"Ça consiste en quoi ?"

Translation:What does it consist of?

March 19, 2013

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As a native english speaker the phrase "what does it consist from" sounds in correct to me


As a native English speaker "in correct" sounds incorrect to me. ;)

If you come across "What does it consist from" again in the lesson, flag it with the report button.


You could roughly translate that sentence by "What is it about ?" I think. In French, it would be asked in this situation for instance : - "Wanna play baseball ? - "ça consiste en quoi ?" - "Well a player thows the ball, and the opponent must hit it with a bat..." etc. Hope it can help


Or What is it made of?


In English, things don't "consist from" over things; they "consist of" other things


agreed, absolutely incorrect usage of English


shouldn't incorrect be one word? mr native speaker? ;) and yes i agree also "what does it consist in?" should not be allowed


As a native American english speaker, I cannot think of a situation where "consist from" would be used. "Consist of" is much much more common here and I have lived in multiple regions of the USA.


why does it end in a preposition? I put in, "Of what does it consist," and got it wrong :(


Because hardly anybody follows the crazy rule that an English sentence cannot end in a preposition. I'd agree that your answer is correct as well though.

[deactivated user]

    You are wrong, sir. It is absolutely grammatical to end an English sentence with a preposition - "The spurious rule about not ending sentences with prepositions is a remnant of Latin grammar, in which a preposition was the one word that a writer could not end a sentence with."



    Ending a sentence with a preposition is something up with which I will not put. Churchill: god bless his funny soul


    Nevertheless, if you are writing a paper, ending sentences with prepositions is considered poor grammar and is discouraged.


    Despite everyone complaining that it sounds "pretentious," I appreciate correct English because it means you know how to communicate more clearly.

    When you start reading something complex or technical, ending sentences in prepositions makes the reader assume that there is more to the sentence when there isn't more to it. Everyday conversation is generally simple enough that you can figure out what is being said whether or not the correct grammar is used, but when the concept is important and/or complex (or worse: emotionally-driven), there is nothing like clear, correct, concise and unambiguous grammar. Anyone who doesn't believe me should take a statistics course full of word problems.

    Kudos to hrtrahan and all others who tried to be correct!


    would "What is it made of?" work?


    yes :) (I wrote it and it was accepted) 25.1.2015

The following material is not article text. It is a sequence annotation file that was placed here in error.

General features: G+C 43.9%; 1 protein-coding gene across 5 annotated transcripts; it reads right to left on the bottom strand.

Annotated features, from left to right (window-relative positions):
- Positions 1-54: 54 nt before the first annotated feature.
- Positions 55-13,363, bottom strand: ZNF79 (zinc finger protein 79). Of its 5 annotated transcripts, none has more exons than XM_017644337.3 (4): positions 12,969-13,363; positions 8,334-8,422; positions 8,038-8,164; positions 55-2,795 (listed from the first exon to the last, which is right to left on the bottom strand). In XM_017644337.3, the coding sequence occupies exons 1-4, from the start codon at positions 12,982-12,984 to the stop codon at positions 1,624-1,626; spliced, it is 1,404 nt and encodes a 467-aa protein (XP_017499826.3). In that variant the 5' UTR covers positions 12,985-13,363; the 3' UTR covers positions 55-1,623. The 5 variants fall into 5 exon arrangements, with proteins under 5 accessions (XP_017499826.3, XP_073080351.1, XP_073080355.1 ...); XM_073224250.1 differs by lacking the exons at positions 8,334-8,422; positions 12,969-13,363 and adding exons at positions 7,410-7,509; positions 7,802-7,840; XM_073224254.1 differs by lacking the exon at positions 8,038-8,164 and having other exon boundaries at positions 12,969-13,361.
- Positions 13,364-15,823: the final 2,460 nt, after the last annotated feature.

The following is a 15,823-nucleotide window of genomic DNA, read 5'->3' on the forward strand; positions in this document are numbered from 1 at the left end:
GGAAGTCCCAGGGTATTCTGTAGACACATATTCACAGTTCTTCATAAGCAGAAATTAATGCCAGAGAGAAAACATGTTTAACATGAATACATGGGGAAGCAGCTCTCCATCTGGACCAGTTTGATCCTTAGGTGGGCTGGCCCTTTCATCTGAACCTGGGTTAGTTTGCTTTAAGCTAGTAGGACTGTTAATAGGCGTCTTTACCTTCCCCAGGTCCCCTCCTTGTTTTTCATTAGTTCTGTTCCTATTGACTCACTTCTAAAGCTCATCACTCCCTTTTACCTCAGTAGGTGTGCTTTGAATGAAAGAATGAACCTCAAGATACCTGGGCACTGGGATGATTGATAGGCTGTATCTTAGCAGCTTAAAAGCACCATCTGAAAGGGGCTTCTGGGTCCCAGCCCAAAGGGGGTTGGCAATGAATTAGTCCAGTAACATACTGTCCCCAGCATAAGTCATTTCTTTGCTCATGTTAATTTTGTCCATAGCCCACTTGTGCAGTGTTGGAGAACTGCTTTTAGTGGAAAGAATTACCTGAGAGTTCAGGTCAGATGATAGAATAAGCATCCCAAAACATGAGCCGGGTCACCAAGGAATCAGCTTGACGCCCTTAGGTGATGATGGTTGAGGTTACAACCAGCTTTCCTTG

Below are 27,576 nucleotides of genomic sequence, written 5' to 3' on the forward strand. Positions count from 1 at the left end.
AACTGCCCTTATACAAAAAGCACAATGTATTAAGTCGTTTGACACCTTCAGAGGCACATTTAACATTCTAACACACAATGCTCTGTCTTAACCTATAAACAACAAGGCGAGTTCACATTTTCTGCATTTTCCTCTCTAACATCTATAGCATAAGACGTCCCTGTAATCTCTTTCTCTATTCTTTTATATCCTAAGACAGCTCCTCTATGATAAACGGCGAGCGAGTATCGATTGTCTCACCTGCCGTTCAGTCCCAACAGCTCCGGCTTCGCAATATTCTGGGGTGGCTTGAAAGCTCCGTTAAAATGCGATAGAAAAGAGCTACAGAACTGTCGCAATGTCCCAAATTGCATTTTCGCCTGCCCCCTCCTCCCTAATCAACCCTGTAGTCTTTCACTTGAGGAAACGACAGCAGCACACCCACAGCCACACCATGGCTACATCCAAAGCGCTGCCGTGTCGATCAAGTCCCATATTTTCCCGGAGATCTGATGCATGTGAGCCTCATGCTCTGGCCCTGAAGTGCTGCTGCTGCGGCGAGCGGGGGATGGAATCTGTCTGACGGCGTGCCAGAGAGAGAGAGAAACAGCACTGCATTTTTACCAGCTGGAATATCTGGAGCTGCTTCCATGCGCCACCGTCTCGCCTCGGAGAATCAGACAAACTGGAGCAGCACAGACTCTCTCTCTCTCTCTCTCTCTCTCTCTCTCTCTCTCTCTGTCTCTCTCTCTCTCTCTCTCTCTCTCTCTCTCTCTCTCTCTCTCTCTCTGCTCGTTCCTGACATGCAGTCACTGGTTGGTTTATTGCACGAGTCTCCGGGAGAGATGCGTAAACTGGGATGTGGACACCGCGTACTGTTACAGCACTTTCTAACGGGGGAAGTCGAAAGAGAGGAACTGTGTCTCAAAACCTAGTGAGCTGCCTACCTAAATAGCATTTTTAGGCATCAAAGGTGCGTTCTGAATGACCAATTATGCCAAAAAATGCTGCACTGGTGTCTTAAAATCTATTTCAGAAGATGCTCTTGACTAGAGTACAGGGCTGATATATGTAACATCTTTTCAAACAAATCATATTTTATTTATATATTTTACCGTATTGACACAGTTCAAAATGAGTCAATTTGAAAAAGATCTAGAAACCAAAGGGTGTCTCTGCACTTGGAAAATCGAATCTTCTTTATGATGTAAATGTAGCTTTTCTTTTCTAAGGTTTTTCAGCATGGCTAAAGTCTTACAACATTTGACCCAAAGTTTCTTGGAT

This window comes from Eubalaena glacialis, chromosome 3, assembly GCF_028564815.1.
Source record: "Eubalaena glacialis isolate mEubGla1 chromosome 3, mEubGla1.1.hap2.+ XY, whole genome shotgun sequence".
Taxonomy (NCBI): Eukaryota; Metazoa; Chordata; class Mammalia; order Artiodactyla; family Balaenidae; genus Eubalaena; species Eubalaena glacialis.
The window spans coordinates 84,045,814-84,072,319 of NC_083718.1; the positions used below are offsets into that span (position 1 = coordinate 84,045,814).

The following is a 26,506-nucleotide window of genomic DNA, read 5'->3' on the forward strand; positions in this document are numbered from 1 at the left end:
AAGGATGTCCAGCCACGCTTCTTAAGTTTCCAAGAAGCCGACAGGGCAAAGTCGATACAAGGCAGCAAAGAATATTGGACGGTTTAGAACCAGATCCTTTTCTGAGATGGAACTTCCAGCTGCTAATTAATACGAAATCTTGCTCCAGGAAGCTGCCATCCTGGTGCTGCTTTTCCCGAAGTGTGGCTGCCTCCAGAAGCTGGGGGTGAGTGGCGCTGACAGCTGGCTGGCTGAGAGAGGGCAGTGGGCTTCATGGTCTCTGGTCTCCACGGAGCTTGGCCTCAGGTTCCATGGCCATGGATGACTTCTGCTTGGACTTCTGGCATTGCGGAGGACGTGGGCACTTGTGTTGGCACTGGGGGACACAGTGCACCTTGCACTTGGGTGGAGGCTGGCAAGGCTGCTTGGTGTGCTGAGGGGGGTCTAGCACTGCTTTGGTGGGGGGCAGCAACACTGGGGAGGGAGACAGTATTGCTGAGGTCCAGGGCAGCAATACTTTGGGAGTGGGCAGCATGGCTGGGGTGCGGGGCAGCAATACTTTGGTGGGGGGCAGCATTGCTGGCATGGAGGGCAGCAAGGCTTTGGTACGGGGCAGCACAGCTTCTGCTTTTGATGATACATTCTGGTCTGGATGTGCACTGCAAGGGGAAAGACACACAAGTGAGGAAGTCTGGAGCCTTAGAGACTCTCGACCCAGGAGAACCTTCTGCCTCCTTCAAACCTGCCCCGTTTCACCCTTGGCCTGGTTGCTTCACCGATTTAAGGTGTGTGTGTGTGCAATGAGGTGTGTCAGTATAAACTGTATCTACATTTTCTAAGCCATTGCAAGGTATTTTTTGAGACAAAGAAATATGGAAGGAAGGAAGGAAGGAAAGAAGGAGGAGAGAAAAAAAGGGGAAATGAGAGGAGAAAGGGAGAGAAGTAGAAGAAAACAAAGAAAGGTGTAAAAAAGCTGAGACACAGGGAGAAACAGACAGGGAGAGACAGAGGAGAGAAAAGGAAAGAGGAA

Why 'en' and not 'de'?


    English contains two types of consisting: in and of. They are similar but not entirely identical; consisting of is usually literal, consisting in often more subjective. E.g., this senstence consists of words but the distinction consists in a strong grasp of English. Does the French consister have the same flexibility?


    consist in is consister à, whereas the consister de here can be paraphrased être composé de, i.e. the same as English consist of (see here http://www.wordreference.com/fren/consister).


    I'd give you a lingot in gratitude, but I know you's minted innit.


    Have ten lingots!


    Would Il consiste en quoi, work?


    'Il' has less stress on it, so to speak, and would in that case mean 'it' rather than 'that' or 'this'. 'Cela' for example means the same as 'ça', though!


    Could you just say "Ça en quoi?" since "en" means "consists of" or "is made of"?


    No. You need a verb in there. En doesn't translate to "consists of" or "made of". Table en bois = table in/of wood = wooden table. Not "table made of wood", even though that is the general meaning.


    Also note that you should really think of "consister en" as the verbe transitif.... I realized it when I was trying to analyze why "consists de quo?" would be wrong (sounded wrong in my head but didn't know why).


    Could you use this phrase to ask what ingredients are in food?


    basic question - anyway to make clearer if I wanted to say "what does that consist of" rather than "it"? i know "ça" could be used that way too but..


    I once learned that cela=that and ceci=this But cela and ça are the same and seems to mean it/this/that...


    How do you translate to French the difference between "consist of" and "consist in"? One meaning, "to be made up of", the latter "to be an essential feature of". Consist of is usually the physical make up, consist in is usually less tangible. E.g., I consist of cells, yoga consists in breathing and stretching.

    I don't do a lot of yoga.


    See my reply to jlrosenb above - hope that helps.


    I think I have seen 3 different arrangements of this sentence. How do we determine word order?


    I wrote consist on instead of consist in and got marked wrong, can someone explain why? I'm not a native english speaker


    I don't know that there's a particular rule, it's just the case that it can only be either "consist in" or "consist of" for the reasons I give in response to jlrosenb above.


    entail is wrong?


    Why is çe instead of ça incorrect?


    'Ca' is a standalone (subject) 'this', 'ce' is used within a sentence.


    Is this construction more common that the 'qu-est ce........' response??? Thanks in Advance!!


    How do you know when to translate 'en' as 'of' or 'in' ?

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